Press Release: Protect our Great Lakes
from sale or diversion!
Community Press Online
Published April 15, 2005
The Sierra Club (U.S.) and the Sierra Club of Canada have
released a joint statement on the proposed Great Lakes
Annex. The two leading environmental organizations in
the United States and Canada have unequivocally stated
opposition to diversions and increased water withdrawals
in the Great Lakes Basin. The Sierra Club (U.S.) and Canada
urge the Governors and Premiers to come forward with a
new version of the draft Annex—one that is based on maintaining
the ecological integrity of the Great Lakes, one that
confirms the essential role of the 1909 Boundary Waters
Treaty, the International Joint Commission, the U.S. Water
Resources Development Act, and one that confirms that
the waters of the Great Lakes should stay within the basin,
with only very limited exceptions for existing diversions
and communities that straddle the basin boundary.
The first draft of the agreement was put forward for public
consultation in mid-July, 2004, by the Council of Great
Lakes Governors. For the Annex negotiations, the Premiers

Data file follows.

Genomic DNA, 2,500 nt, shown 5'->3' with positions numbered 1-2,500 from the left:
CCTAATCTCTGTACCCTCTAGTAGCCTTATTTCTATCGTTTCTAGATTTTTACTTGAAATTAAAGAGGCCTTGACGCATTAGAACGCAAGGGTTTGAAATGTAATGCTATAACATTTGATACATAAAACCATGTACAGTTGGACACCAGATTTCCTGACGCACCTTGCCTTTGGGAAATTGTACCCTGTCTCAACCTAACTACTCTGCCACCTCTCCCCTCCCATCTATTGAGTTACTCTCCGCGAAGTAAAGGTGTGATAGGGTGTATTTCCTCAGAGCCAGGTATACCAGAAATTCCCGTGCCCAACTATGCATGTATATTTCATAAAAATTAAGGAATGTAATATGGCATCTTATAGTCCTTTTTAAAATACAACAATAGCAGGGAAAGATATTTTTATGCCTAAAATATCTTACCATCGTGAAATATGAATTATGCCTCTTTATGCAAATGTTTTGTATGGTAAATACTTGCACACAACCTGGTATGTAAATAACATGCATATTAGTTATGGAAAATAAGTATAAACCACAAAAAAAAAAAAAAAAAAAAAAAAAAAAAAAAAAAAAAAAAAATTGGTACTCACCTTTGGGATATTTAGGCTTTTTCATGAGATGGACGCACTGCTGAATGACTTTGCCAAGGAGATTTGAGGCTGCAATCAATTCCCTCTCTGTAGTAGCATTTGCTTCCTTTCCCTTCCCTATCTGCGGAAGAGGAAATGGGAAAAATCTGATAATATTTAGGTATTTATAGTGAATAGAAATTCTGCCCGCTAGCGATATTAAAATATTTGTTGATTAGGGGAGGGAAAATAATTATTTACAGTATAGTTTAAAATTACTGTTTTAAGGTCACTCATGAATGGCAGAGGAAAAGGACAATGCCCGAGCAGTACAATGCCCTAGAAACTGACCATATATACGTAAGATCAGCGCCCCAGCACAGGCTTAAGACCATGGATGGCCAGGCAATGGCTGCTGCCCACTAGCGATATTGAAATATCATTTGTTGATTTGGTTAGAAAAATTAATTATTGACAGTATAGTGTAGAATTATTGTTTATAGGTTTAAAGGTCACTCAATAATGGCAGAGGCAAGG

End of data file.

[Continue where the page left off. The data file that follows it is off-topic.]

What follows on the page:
of Ontario and Quebec also participate in the Council
of Great Lakes Governors. In October, both national organizations
of the Sierra Club urged the governors and premiers to
allow more time for review, owing to the distractions
of the summer months and the U.S. presidential election
during the public consultation period. On February 1,
2005, the Sierra Club representatives from both countries'
key chapters and national committees met in Chicago to
develop a consensus position between the two organizations.
That statement, "The Chicago Consensus," is
attached to this release.
"We are very pleased to stand together, representing
thousands of environmentally concerned citizens on both
sides of the political boundary that runs through this
incredible global treasure, and say firmly, 'No' to diversions,"
said Jan O’Connell, Treasurer of the Sierra Club Board
of Directors and resident of Grand Rapids, Michigan.
"The Great Lakes are an extraordinary part of the
planet, with fully 20 per cent of the planet's fresh surface
water. We cannot afford to take the lakes for granted.
The coming decades pose huge threats to the lakes, from
climate change impacts to increased threats from agriculture,
major industries, water privatization schemes, and thirsty
communities. By acting now, we can protect the lakes for
future generations," said Amelia Clarke, President
of the Sierra Club of Canada Board of Directors.
Both Sierra Club (U.S.) and Sierra Club of Canada are
organizing members in the Great Lakes Basin to work for
an agreement that increases the conservation of water
in the basin, protects it from diversions and ensures
that water is recognized as a human right, not a commodity.